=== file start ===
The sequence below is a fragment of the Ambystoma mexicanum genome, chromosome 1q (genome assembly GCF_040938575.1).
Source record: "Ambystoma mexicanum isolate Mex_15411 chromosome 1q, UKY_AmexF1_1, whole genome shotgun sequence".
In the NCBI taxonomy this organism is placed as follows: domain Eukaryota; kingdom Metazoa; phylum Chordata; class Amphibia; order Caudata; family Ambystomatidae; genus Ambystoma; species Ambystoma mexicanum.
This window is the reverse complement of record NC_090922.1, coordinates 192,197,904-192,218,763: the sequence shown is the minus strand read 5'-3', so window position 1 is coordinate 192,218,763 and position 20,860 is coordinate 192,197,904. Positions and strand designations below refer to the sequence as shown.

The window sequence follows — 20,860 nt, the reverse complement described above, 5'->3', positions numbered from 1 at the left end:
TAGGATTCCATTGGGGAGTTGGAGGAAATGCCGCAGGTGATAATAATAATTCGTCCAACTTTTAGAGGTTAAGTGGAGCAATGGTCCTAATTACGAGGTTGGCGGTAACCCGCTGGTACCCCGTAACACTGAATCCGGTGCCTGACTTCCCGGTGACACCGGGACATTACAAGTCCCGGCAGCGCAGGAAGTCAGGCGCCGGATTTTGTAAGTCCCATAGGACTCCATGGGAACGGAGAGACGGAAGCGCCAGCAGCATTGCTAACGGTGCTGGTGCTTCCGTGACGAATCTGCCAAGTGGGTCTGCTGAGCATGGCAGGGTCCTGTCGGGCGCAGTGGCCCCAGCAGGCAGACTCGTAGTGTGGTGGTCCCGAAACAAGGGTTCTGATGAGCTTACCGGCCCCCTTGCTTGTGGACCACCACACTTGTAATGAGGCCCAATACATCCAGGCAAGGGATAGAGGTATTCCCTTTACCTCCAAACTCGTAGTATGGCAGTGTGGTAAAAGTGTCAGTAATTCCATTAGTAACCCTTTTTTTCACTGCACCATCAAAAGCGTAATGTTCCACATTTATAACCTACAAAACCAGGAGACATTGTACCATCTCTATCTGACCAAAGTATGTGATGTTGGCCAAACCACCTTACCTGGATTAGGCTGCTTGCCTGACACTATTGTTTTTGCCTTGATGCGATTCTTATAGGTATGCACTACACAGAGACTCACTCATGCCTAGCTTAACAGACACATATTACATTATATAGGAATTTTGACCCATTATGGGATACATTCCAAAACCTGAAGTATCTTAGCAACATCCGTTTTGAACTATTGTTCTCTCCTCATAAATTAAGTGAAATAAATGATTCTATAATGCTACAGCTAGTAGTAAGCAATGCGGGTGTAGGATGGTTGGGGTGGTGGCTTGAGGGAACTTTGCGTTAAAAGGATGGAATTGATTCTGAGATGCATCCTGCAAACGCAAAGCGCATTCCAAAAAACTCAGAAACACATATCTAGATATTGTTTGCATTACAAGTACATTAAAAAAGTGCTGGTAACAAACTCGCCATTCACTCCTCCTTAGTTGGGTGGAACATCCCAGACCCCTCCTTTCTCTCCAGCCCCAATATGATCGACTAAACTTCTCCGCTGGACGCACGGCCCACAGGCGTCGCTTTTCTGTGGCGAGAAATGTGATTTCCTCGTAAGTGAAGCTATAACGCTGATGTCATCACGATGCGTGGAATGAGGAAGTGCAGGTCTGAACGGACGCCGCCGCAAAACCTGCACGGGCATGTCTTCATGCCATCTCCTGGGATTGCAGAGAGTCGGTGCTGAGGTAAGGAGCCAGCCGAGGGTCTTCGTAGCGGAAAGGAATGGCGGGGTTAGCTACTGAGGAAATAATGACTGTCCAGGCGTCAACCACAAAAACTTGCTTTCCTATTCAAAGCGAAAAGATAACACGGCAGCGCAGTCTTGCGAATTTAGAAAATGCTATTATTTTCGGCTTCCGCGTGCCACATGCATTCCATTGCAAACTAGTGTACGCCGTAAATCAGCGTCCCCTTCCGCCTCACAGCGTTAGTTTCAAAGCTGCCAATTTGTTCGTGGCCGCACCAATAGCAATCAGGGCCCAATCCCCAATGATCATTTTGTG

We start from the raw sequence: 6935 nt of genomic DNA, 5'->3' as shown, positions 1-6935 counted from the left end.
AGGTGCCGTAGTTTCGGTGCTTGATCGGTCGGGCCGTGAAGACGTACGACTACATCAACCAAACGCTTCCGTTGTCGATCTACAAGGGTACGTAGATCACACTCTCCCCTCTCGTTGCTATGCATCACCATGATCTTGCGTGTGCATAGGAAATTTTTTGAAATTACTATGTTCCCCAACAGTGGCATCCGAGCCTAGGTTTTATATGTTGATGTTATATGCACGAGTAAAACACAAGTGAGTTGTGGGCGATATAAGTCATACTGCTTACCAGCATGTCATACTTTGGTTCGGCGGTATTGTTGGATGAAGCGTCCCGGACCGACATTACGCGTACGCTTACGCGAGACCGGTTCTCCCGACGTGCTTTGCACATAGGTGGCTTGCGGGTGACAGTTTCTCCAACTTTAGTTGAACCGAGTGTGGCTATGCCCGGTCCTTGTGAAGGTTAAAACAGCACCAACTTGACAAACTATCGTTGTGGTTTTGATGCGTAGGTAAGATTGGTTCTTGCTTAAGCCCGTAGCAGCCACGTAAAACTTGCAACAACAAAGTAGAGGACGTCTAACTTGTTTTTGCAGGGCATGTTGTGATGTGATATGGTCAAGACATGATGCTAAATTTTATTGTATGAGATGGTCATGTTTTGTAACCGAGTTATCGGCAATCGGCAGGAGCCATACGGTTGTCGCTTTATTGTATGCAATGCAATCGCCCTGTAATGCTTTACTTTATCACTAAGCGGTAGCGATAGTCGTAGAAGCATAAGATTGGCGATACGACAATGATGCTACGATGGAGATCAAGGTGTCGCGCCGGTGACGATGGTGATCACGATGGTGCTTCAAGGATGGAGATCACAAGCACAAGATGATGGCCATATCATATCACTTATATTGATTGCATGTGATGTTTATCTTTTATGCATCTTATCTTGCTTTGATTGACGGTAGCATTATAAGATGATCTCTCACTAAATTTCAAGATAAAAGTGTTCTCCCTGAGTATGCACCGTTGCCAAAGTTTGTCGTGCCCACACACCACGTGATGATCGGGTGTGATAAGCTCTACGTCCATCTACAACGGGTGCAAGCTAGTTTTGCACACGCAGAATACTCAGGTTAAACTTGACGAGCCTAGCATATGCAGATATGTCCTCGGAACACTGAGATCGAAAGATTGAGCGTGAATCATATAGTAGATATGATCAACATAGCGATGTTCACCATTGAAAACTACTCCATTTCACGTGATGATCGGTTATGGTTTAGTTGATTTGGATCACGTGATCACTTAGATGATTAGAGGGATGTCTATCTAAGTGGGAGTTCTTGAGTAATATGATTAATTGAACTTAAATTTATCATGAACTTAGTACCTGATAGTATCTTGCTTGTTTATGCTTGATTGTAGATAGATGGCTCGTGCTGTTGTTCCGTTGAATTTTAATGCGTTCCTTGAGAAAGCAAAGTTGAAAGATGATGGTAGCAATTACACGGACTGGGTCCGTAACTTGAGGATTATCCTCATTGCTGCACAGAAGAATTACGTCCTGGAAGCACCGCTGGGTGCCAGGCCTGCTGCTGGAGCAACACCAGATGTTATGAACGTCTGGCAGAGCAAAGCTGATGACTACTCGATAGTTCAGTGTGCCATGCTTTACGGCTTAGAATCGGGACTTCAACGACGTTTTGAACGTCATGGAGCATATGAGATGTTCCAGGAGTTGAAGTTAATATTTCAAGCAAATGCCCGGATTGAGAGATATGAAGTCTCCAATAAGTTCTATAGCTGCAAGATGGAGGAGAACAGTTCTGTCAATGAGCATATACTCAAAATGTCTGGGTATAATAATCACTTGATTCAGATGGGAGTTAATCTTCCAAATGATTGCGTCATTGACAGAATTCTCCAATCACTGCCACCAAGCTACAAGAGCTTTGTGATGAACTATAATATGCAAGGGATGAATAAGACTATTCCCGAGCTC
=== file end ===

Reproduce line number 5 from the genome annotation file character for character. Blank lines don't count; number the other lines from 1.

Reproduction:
The window sequence follows — 20,860 nt, the reverse complement described above, 5'->3', positions numbered from 1 at the left end: